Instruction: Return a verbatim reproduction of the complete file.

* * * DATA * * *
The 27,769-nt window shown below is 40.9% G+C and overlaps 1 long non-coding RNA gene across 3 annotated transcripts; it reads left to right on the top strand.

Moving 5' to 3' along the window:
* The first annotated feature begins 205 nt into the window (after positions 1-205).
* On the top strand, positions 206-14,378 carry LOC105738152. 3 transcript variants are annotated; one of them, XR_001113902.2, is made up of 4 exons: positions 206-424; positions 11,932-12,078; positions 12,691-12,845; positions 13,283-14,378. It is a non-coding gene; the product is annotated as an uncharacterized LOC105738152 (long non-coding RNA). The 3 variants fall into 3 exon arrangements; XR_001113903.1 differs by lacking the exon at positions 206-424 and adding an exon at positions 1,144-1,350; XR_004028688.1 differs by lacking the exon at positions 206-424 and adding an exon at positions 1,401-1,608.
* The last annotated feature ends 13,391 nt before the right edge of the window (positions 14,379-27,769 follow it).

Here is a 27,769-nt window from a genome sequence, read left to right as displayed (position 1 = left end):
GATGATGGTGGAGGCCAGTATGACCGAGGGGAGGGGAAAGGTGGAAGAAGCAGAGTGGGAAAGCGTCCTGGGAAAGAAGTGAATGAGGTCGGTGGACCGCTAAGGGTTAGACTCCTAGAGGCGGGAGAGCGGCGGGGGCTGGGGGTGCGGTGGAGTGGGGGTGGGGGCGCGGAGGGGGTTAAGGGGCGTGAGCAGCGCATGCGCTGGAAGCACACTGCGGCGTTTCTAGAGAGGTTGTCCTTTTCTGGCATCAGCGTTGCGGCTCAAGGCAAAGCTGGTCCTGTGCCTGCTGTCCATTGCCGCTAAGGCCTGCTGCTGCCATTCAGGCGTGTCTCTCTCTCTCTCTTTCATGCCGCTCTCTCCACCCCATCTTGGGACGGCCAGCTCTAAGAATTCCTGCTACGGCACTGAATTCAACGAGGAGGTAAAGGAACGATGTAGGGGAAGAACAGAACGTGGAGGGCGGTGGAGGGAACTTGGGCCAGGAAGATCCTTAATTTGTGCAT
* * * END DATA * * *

The 27,769-nt window shown below is 40.9% G+C and overlaps 1 long non-coding RNA gene across 3 annotated transcripts; it reads left to right on the top strand.

Moving 5' to 3' along the window:
* The first annotated feature begins 205 nt into the window (after positions 1-205).
* On the top strand, positions 206-14,378 carry LOC105738152. 3 transcript variants are annotated; one of them, XR_001113902.2, is made up of 4 exons: positions 206-424; positions 11,932-12,078; positions 12,691-12,845; positions 13,283-14,378. It is a non-coding gene; the product is annotated as an uncharacterized LOC105738152 (long non-coding RNA). The 3 variants fall into 3 exon arrangements; XR_001113903.1 differs by lacking the exon at positions 206-424 and adding an exon at positions 1,144-1,350; XR_004028688.1 differs by lacking the exon at positions 206-424 and adding an exon at positions 1,401-1,608.
* The last annotated feature ends 13,391 nt before the right edge of the window (positions 14,379-27,769 follow it).

Here is a 27,769-nt window from a genome sequence, read left to right as displayed (position 1 = left end):
GATGATGGTGGAGGCCAGTATGACCGAGGGGAGGGGAAAGGTGGAAGAAGCAGAGTGGGAAAGCGTCCTGGGAAAGAAGTGAATGAGGTCGGTGGACCGCTAAGGGTTAGACTCCTAGAGGCGGGAGAGCGGCGGGGGCTGGGGGTGCGGTGGAGTGGGGGTGGGGGCGCGGAGGGGGTTAAGGGGCGTGAGCAGCGCATGCGCTGGAAGCACACTGCGGCGTTTCTAGAGAGGTTGTCCTTTTCTGGCATCAGCGTTGCGGCTCAAGGCAAAGCTGGTCCTGTGCCTGCTGTCCATTGCCGCTAAGGCCTGCTGCTGCCATTCAGGCGTGTCTCTCTCTCTCTCTTTCATGCCGCTCTCTCCACCCCATCTTGGGACGGCCAGCTCTAAGAATTCCTGCTACGGCACTGAATTCAACGAGGAGGTAAAGGAACGATGTAGGGGAAGAACAGAACGTGGAGGGCGGTGGAGGGAACTTGGGCCAGGAAGATCCTTAATTTGTGCAT